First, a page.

Phil McDonnell enlightens:
There are many deep questions in Mr. Lindkvist's ruminations on Expected Utility Optimization.
My first comment would be that there are at least two distinct classes of utility function. The first class might be what can be called the Ad Hoc Class. This would include the questionnaire method of approximating one's utility function.
Other methods might be classified as normative, as in what one should ideally want to use for a utility function. As a well known example we have the Sharpe Ratio. This is based upon the normative idea that one should maximize expected return but with a quadratic penalty for increased volatility which is treated as a surrogate for risk.
The idea of using a square root function as a weighting for betting returns actually goes back several centuries to Cramer, a mathematician. His friend and frequent correspondent Daniel Bernoulli countered with the idea of a logarithmic weighting function, which is also what I espouse with extensions. Bernoulli's ideas were not translated into English until the 1950s and thus were lost to Western thinking until very recently.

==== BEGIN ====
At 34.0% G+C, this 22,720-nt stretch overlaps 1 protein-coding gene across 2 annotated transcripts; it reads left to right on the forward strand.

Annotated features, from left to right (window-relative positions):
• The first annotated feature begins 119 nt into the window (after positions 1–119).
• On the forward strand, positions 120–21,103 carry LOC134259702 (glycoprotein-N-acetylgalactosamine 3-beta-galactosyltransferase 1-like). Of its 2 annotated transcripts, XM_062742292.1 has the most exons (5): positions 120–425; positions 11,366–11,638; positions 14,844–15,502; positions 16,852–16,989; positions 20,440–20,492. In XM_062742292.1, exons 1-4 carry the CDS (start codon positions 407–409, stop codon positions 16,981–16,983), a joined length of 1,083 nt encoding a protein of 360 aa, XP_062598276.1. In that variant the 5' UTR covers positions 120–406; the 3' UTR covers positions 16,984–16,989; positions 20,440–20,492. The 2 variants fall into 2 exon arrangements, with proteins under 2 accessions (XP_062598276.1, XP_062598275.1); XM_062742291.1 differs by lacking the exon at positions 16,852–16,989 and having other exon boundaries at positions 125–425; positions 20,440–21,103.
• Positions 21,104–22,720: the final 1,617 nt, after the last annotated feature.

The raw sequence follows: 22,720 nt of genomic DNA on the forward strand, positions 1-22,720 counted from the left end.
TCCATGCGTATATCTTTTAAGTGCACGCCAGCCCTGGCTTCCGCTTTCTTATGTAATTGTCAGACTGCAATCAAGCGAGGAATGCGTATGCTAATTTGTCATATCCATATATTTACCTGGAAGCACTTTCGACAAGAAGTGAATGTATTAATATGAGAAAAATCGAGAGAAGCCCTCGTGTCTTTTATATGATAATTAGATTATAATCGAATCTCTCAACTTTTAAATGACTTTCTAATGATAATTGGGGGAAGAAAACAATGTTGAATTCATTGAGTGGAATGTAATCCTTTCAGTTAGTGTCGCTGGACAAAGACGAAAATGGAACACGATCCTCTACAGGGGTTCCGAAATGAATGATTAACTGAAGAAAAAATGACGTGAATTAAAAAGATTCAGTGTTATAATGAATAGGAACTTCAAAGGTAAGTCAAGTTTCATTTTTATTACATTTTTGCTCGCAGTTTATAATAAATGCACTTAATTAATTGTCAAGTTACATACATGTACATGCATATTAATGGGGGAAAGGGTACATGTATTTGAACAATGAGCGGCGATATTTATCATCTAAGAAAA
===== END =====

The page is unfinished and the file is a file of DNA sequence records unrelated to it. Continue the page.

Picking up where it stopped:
Dr. McDonnell is the author of Optimal Portfolio Modeling, Wiley, 2008
Adi Schnytzer concurs:
It's time the world learnt how data collection functions. These numbers are produced by turkeys who never ask whether their numbers make sense. And to think that markets respond to them!
Bill Rafter adds:
Lots of the data put out are also seasonally adjusted. One of my big peeves is that the data monkeys who work for the gummint do not know how to properly do the seasonally adjustment. As a result there are a lot of bad data out there. The real problem comes when the bad data are released, and everyone follows them. In other words, perception becomes reality. You (having the good data) have to follow the bad data also, at least until some time elapses and the whole thing gets corrected. So you have to watch against being too clever for your own good.
Jason Thompson reveals: